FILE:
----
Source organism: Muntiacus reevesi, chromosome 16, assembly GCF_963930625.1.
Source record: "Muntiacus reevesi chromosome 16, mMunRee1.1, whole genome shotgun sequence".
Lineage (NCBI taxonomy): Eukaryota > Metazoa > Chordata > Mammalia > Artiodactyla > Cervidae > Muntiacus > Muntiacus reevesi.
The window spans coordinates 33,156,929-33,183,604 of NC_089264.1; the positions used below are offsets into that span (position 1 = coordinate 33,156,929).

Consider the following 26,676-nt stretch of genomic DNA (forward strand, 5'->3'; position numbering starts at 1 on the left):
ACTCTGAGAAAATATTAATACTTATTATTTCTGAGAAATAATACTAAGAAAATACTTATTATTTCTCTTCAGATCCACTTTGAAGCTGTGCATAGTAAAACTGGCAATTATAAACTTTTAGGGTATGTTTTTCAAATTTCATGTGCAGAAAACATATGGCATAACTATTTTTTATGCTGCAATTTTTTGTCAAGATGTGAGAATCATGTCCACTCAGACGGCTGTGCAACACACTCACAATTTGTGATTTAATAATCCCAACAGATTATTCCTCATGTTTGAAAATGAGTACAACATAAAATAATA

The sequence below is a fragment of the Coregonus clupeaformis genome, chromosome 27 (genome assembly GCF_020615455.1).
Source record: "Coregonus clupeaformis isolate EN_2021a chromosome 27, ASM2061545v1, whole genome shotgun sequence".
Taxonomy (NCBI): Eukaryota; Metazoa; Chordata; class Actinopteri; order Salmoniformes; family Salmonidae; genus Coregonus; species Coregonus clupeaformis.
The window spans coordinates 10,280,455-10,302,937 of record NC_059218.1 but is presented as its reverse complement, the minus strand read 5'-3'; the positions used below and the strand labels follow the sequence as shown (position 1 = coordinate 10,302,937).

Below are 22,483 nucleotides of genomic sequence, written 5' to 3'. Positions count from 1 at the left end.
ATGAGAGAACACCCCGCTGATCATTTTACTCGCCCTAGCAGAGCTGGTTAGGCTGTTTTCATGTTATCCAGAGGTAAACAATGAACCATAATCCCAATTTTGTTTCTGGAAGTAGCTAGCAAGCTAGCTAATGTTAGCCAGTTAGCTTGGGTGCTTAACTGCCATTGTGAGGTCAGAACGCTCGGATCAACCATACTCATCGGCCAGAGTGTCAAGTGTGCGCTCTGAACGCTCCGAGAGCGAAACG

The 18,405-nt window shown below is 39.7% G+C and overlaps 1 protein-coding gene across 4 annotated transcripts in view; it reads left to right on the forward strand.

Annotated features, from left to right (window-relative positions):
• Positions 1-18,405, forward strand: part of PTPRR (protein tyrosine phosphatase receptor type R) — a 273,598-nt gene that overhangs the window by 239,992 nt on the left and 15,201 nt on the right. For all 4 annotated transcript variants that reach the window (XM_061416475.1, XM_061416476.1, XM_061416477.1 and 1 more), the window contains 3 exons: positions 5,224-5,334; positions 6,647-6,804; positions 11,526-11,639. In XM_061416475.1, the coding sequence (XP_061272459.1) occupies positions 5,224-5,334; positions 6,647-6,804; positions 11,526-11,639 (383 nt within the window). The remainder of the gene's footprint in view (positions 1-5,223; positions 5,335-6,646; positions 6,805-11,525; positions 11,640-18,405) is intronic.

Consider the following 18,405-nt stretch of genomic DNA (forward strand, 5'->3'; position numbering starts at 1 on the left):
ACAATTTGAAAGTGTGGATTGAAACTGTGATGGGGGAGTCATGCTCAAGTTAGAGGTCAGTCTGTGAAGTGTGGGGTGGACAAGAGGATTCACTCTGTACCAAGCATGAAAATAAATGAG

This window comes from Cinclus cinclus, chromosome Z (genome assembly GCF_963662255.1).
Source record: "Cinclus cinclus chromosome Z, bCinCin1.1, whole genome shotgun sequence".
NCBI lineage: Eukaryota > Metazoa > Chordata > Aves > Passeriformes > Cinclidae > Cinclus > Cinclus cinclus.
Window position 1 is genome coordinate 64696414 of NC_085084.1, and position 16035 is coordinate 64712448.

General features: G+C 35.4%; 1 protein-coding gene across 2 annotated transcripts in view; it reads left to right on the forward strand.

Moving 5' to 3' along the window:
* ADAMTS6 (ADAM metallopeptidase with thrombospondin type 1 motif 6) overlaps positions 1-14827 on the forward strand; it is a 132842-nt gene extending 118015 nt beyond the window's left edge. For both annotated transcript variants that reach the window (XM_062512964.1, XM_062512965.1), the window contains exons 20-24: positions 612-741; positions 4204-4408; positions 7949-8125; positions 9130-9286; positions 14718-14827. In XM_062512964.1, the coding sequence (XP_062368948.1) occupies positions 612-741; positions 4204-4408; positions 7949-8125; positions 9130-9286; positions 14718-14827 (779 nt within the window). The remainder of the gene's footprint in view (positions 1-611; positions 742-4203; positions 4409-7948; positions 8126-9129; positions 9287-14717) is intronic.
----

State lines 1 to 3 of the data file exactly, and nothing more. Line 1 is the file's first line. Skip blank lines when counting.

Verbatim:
Source organism: Muntiacus reevesi, chromosome 16, assembly GCF_963930625.1.
Source record: "Muntiacus reevesi chromosome 16, mMunRee1.1, whole genome shotgun sequence".
Lineage (NCBI taxonomy): Eukaryota > Metazoa > Chordata > Mammalia > Artiodactyla > Cervidae > Muntiacus > Muntiacus reevesi.